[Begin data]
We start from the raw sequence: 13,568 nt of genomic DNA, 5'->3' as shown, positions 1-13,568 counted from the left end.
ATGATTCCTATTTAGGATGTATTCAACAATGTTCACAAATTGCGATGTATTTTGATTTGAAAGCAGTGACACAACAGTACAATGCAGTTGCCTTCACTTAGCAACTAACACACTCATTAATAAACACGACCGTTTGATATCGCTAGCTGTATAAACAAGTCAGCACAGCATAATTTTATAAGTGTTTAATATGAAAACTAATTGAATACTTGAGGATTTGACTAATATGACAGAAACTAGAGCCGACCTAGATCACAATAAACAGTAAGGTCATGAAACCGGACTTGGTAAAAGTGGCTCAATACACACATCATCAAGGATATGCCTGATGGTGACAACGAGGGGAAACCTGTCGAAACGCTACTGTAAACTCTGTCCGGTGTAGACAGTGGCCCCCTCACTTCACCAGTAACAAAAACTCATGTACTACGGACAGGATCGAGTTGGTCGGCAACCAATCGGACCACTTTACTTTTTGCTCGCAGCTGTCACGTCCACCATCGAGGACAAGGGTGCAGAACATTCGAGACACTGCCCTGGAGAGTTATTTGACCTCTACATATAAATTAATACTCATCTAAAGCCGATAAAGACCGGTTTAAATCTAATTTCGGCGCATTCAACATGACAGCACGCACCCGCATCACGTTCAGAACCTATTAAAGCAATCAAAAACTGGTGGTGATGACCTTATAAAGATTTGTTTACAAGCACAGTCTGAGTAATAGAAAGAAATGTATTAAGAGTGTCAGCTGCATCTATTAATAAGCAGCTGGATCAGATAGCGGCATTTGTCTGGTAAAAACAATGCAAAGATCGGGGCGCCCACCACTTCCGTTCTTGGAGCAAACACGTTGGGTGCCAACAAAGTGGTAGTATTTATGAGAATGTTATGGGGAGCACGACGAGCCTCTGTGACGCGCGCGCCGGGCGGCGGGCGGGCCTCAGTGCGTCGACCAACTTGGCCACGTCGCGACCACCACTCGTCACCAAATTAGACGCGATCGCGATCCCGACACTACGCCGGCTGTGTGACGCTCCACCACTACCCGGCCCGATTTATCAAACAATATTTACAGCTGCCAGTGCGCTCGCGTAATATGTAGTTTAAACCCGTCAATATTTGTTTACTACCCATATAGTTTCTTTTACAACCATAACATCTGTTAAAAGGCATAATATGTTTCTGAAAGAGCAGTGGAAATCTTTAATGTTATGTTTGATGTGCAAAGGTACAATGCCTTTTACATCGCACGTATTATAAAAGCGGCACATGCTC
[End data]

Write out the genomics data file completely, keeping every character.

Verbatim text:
We start from the raw sequence: 13,568 nt of genomic DNA, 5'->3' as shown, positions 1-13,568 counted from the left end.
ATGATTCCTATTTAGGATGTATTCAACAATGTTCACAAATTGCGATGTATTTTGATTTGAAAGCAGTGACACAACAGTACAATGCAGTTGCCTTCACTTAGCAACTAACACACTCATTAATAAACACGACCGTTTGATATCGCTAGCTGTATAAACAAGTCAGCACAGCATAATTTTATAAGTGTTTAATATGAAAACTAATTGAATACTTGAGGATTTGACTAATATGACAGAAACTAGAGCCGACCTAGATCACAATAAACAGTAAGGTCATGAAACCGGACTTGGTAAAAGTGGCTCAATACACACATCATCAAGGATATGCCTGATGGTGACAACGAGGGGAAACCTGTCGAAACGCTACTGTAAACTCTGTCCGGTGTAGACAGTGGCCCCCTCACTTCACCAGTAACAAAAACTCATGTACTACGGACAGGATCGAGTTGGTCGGCAACCAATCGGACCACTTTACTTTTTGCTCGCAGCTGTCACGTCCACCATCGAGGACAAGGGTGCAGAACATTCGAGACACTGCCCTGGAGAGTTATTTGACCTCTACATATAAATTAATACTCATCTAAAGCCGATAAAGACCGGTTTAAATCTAATTTCGGCGCATTCAACATGACAGCACGCACCCGCATCACGTTCAGAACCTATTAAAGCAATCAAAAACTGGTGGTGATGACCTTATAAAGATTTGTTTACAAGCACAGTCTGAGTAATAGAAAGAAATGTATTAAGAGTGTCAGCTGCATCTATTAATAAGCAGCTGGATCAGATAGCGGCATTTGTCTGGTAAAAACAATGCAAAGATCGGGGCGCCCACCACTTCCGTTCTTGGAGCAAACACGTTGGGTGCCAACAAAGTGGTAGTATTTATGAGAATGTTATGGGGAGCACGACGAGCCTCTGTGACGCGCGCGCCGGGCGGCGGGCGGGCCTCAGTGCGTCGACCAACTTGGCCACGTCGCGACCACCACTCGTCACCAAATTAGACGCGATCGCGATCCCGACACTACGCCGGCTGTGTGACGCTCCACCACTACCCGGCCCGATTTATCAAACAATATTTACAGCTGCCAGTGCGCTCGCGTAATATGTAGTTTAAACCCGTCAATATTTGTTTACTACCCATATAGTTTCTTTTACAACCATAACATCTGTTAAAAGGCATAATATGTTTCTGAAAGAGCAGTGGAAATCTTTAATGTTATGTTTGATGTGCAAAGGTACAATGCCTTTTACATCGCACGTATTATAAAAGCGGCACATGCTC